Is Triumph already focused on electric dirt bikes? – Visordown

Triumph’s acquisition of Oset offers some intriguing possibilities for its off-road future, and where it might stack up to the established marques.

Since it became clear last year that Triumph was going to start building dirt bikes, much anticipation has built over its project. 
That project continues to inch closer to a full launch, especially after the announcement earlier this week that Triumph has acquired Oset

In the press release announcing the acquisition of Oset, Triumph said it has come “Ahead of the launch of [Triumph’s] motocross and enduro range.” The wording, particularly the use of “ahead”, implies that the full launch of Triumph’s motocross range is not far away. Of course, “ahead” is not a specific term, it does not mean with absolute certainty that the launch is close, but it is a word from which the proximity of the launch can be inferred. 
Rumours suggest that the Triumph dirt bikes will also feature engines from KTM. Of course, KTM is not a stranger to having its off-roaders re-badged, but, in the cases of GasGas and Husqvarna, its bikes are painted with the alternative colours of brands that it already owns. Triumph, though, is not owned by KTM. 

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So, while the engine might come from Austria, the rest of the engineering is likely to be done by Triumph, and it is possible that this decision will have another, longer-term motivation. 
The Stark Varg is currently receiving generally positive reviews and feedback from the media which was able to ride it in a test day in Spain a couple of weeks ago. The Varg is an electric dirt bike which offers the potential for the power and characteristics of a traditional combustion dirt bike in almost any configuration – from 125cc two-stroke to 450cc four-stroke – with the other benefits of electrics such as the lack of noise (which is of benefit when considering that tracks such as even the famous Lommel circuit are being faced with threats of closure due to noise complaints with combustion bikes), and instant and linear torque.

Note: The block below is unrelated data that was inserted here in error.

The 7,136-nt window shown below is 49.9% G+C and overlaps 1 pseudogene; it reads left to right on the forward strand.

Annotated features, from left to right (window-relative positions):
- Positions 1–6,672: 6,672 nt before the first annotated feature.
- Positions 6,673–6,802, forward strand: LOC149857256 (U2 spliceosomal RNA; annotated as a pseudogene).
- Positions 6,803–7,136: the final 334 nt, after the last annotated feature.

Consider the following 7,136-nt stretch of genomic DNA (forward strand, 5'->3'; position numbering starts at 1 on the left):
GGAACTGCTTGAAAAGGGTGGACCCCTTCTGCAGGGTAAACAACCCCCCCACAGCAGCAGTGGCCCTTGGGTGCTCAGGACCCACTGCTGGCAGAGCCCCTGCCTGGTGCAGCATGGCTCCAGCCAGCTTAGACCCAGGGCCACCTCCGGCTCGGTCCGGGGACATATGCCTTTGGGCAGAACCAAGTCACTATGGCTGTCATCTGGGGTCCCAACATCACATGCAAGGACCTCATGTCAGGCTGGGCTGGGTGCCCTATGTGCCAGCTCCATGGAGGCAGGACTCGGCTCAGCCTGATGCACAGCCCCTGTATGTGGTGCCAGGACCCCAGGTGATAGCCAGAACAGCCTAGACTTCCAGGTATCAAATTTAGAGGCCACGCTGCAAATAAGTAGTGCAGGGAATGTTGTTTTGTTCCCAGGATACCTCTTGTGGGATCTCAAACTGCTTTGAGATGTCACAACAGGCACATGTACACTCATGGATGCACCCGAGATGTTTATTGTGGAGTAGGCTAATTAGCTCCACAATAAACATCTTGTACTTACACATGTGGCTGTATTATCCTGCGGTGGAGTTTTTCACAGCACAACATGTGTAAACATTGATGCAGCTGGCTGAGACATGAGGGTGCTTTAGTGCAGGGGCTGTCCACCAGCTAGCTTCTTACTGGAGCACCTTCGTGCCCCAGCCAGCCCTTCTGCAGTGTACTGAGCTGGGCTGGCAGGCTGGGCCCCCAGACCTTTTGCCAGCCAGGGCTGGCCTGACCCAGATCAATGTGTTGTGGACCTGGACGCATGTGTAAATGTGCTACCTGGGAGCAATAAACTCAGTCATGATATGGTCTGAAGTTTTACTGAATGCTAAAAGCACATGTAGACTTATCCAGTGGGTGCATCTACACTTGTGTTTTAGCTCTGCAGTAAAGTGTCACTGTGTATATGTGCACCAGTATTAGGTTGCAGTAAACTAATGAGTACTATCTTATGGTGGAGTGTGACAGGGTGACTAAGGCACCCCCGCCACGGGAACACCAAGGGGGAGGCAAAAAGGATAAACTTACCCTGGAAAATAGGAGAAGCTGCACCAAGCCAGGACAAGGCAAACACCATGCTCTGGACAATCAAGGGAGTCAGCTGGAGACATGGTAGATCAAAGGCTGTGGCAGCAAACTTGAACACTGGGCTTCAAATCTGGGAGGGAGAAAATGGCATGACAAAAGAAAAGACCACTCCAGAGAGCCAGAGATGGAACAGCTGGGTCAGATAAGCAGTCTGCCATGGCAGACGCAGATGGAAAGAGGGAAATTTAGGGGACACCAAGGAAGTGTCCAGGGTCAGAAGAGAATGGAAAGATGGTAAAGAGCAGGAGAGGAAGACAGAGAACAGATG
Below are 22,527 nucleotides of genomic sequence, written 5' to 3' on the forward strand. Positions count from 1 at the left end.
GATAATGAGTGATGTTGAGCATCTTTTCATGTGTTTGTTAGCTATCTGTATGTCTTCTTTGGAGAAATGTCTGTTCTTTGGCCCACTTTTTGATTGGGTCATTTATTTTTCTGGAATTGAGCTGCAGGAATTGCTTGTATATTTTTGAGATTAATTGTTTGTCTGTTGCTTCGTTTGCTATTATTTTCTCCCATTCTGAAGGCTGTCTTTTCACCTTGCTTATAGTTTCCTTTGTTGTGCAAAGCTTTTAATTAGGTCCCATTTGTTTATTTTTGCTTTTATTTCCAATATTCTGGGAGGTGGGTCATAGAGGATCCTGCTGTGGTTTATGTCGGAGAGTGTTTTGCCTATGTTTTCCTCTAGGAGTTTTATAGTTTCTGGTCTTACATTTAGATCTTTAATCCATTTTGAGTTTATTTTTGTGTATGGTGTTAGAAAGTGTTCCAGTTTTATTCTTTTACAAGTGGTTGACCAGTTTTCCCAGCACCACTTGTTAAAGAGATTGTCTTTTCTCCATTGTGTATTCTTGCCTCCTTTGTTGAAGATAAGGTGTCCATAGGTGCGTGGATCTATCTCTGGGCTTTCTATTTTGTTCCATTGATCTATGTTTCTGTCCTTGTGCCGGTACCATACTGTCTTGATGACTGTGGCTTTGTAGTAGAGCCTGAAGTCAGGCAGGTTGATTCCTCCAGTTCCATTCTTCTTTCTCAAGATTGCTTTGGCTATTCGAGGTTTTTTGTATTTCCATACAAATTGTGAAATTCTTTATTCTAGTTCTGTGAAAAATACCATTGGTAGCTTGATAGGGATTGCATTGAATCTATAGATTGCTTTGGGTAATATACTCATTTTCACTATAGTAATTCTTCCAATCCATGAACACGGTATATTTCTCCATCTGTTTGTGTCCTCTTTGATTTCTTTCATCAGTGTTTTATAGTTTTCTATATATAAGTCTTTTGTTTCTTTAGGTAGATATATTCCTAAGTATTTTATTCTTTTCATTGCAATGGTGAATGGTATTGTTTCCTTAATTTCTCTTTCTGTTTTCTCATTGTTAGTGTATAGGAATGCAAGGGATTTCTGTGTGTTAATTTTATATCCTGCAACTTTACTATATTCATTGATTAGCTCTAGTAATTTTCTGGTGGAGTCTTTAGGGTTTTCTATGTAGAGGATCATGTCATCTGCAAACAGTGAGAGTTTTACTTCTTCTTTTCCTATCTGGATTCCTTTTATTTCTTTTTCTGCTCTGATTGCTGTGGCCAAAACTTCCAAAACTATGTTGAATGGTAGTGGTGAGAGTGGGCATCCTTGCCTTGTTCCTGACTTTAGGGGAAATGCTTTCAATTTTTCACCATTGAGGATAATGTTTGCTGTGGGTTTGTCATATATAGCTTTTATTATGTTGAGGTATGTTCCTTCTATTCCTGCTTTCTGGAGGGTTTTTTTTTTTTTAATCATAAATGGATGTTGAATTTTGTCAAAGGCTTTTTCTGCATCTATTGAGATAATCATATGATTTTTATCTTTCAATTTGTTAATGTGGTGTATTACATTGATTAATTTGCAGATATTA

Additionally, the major drawback of electrics is the range. But, in motocross, this is not so much of an issue. A battery only has to last for 35 minutes in order to complete a moto in a US National or a World Championship Grand Prix, which are the highest levels of competition in the sport. 

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What this means is that, from a competition standpoint, motocross is almost the perfect place for electric bikes, even if the current period is one of nostalgia for two-strokes. 

From that perspective, it almost makes no sense for Triumph to focus on building its own 450cc and 250cc four-stroke engines for motocross and enduro, when in fact that engine might only see a couple of years of use before the category’s electrification intensifies. 
We know that both Honda and KTM are developing electric technology for their dirt bikes, and Yamaha’s anticipated ‘all-new’ YZ450F for 2023 could be its final major update of its long-standing flagship dirt bike before it begins to focus on electric development. 
From Triumph’s acquisition of Oset, who make electric kids’ dirt bikes, from their rumoured usage of KTM engines in their initial, combustion dirt bikes, and from the progress of their TE-1 electric project, it can be inferred that Triumph is essentially preparing for electric motocross and enduro already.

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